It was 3 a.m. in Nairobi, Kenya when a man named Paul Simon — no relation to the singer — strapped on his virtual reality headset and hosted a discussion about George Floyd. The small event in Altspace, a social community run by Microsoft, found about a dozen cartoonish avatars standing around an expansive digital room as Simon explained his intent. “You guys should know that we are watching you,” Simon explained. “We have CNN here in Kenya, we have Fox News, we have all of that. It concerns some of us on a level that may be even more than in the U.S. This is personal.”
The ensuing conversation found Simon recapping his country’s history with colonialism, and juggling questions from the room. A stately man identified only as Tom, who helped Simon organize the event after meeting him at a weekly VR town hall event called “The Evening News,” put the globe-spanning gathering in context. “This is just a cool exemplification of what VR can be,” Tom told the crowd. “An event in one part of the world is now an event for the entire world. It’s amazing that someone living 5,000 miles away would find this personal.”
A few months ago, I would have found the prospects of tracking a major sociopolitical debate in VR to be a surreal concept lifted from the pages of speculative sci-fi. It took a pandemic to change that. In early March, as it became clear that crowded events would become impossible for quite some time, I purchased an entry-level ticket to VR with the Oculus Go. As it turns out, there is a whole world entirely free from COVID-19 hiding in plain sight.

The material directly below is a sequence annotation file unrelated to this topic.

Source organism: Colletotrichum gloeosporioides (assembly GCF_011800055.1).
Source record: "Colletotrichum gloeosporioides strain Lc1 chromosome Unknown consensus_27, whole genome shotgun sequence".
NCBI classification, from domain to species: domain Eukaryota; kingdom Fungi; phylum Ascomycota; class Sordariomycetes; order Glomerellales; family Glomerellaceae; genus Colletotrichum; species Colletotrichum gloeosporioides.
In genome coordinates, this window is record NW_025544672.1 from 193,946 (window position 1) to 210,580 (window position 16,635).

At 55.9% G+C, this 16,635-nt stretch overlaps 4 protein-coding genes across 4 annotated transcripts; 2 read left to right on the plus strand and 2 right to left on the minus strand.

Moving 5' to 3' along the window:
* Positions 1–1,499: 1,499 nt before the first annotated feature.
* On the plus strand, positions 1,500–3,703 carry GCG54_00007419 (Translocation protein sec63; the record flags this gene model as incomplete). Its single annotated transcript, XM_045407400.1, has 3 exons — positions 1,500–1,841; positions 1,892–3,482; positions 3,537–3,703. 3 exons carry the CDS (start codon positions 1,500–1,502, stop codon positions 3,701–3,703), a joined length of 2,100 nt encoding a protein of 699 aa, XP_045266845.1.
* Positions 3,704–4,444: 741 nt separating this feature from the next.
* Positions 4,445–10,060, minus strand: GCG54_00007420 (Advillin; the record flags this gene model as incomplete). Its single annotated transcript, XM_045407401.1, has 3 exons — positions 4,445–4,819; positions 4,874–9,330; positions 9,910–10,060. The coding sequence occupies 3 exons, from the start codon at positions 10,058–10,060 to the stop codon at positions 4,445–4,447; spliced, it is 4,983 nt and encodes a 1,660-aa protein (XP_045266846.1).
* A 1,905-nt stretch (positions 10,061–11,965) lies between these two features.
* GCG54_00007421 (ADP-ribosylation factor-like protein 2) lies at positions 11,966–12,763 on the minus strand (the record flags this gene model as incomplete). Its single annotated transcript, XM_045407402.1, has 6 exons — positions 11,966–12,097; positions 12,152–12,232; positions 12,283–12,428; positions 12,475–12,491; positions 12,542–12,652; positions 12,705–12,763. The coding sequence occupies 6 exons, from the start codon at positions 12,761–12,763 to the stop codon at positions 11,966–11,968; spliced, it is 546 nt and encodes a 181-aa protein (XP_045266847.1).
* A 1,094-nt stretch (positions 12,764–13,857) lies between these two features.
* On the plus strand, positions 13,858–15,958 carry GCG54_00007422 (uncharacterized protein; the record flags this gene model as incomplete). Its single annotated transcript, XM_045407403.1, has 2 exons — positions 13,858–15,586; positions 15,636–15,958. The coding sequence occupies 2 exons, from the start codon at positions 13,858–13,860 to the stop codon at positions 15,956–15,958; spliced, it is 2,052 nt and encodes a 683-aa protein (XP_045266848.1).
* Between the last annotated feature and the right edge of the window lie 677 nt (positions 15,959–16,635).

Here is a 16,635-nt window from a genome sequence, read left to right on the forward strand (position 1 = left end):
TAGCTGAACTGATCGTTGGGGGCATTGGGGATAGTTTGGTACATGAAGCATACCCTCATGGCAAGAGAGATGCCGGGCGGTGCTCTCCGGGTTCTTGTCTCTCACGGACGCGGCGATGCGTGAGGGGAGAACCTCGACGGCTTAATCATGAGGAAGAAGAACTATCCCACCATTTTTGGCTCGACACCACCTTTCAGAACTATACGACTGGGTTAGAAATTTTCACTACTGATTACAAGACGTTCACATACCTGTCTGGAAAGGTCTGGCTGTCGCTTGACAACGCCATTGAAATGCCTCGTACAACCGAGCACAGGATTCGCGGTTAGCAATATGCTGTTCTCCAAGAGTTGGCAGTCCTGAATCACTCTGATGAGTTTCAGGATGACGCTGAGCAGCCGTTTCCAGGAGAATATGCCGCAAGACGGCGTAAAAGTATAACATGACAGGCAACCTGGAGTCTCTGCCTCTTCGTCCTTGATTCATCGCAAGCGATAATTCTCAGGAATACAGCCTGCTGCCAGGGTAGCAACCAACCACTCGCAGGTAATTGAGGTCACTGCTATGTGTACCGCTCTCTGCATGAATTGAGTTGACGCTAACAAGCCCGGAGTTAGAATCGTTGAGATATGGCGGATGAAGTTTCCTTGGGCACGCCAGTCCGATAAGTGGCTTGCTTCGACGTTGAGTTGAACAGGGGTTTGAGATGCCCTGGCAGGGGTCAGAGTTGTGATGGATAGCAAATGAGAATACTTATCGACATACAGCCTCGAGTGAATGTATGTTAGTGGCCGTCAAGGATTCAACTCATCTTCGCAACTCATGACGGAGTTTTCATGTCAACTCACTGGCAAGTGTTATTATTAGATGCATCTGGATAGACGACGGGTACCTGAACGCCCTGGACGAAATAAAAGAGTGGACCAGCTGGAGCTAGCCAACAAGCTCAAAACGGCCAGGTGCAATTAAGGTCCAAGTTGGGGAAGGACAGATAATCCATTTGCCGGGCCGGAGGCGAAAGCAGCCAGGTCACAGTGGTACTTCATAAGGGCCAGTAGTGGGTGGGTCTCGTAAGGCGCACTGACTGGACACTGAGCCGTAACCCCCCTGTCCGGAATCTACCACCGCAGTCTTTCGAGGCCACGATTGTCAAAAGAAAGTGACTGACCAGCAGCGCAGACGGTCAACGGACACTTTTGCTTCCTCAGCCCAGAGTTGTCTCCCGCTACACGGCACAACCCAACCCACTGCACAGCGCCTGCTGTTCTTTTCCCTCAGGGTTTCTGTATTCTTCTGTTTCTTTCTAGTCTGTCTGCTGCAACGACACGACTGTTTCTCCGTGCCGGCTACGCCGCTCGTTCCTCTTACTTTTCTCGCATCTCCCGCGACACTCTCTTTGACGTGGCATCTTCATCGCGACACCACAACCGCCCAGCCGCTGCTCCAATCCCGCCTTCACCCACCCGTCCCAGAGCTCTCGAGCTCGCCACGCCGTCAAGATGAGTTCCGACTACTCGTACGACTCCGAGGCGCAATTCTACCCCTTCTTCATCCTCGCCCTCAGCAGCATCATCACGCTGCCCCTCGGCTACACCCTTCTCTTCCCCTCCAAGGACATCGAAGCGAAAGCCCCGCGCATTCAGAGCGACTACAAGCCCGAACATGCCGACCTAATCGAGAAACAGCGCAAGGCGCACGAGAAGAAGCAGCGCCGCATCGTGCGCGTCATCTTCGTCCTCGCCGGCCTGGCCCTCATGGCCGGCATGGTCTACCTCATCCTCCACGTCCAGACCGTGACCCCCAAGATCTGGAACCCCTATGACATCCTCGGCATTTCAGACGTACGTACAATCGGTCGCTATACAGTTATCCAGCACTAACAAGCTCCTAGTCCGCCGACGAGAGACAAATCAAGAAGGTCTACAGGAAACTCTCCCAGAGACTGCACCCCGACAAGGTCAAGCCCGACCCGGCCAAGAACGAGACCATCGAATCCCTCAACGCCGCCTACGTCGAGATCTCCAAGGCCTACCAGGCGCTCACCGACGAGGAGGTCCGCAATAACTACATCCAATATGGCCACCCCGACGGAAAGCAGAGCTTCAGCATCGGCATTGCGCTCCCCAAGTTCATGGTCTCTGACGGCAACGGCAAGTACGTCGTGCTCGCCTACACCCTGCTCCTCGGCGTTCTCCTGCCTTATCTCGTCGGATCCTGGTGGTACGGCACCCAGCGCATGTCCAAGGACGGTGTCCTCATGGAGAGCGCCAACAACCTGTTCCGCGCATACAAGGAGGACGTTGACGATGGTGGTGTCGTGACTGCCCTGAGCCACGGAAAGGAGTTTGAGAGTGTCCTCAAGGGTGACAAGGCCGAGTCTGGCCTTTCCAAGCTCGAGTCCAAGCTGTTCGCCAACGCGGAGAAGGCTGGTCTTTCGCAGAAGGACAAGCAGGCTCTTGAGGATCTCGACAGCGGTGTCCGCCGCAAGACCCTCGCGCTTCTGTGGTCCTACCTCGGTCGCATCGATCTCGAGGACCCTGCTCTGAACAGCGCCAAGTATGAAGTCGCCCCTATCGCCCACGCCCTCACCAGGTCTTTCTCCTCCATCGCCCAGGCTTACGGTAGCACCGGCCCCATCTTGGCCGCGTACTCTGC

VR can’t replace Cannes, but it will play host to Cannes XR, a virtual reality market with virtual parties; VR can’t replace moviegoing, but it has hosted premiere screenings and Q&As for films that had been scheduled to play at canceled festivals. And VR can’t replace filmmaking, but it’s a platform for storytellers finding new ways of exploring the medium. Nothing in VR can capture the emotional solidarity of participating in a protest, or the civil duty of venturing to the ballot box, but it can supplement aspects of society in desperate need of places to gather and think out loud. Forget Fortnite, that 3D commercial behemoth designed to appeal to fans of first-person shooters under the age of 12. I have seen the future, and it lies within the headset.
Or at least, one potential future; VR has seen a lot of stops and starts. In 2014, Facebook’s $2 billion acquisition of Oculus in 2014 led to the misleading prediction that the company would lead the charge of a VR revolution. Instead, the cartoony Facebook Spaces fizzled out last year, as did Oculus Rooms. However, social communities on VR platforms like Altspace, VRchat, and BigScreen continue to develop, eager for new content, and the medium shows real signs of growth. In fact, the Oculus Quest surpassed $100 million in sales over the past year, making Oculus the biggest revenue driver for Facebook outside of ads.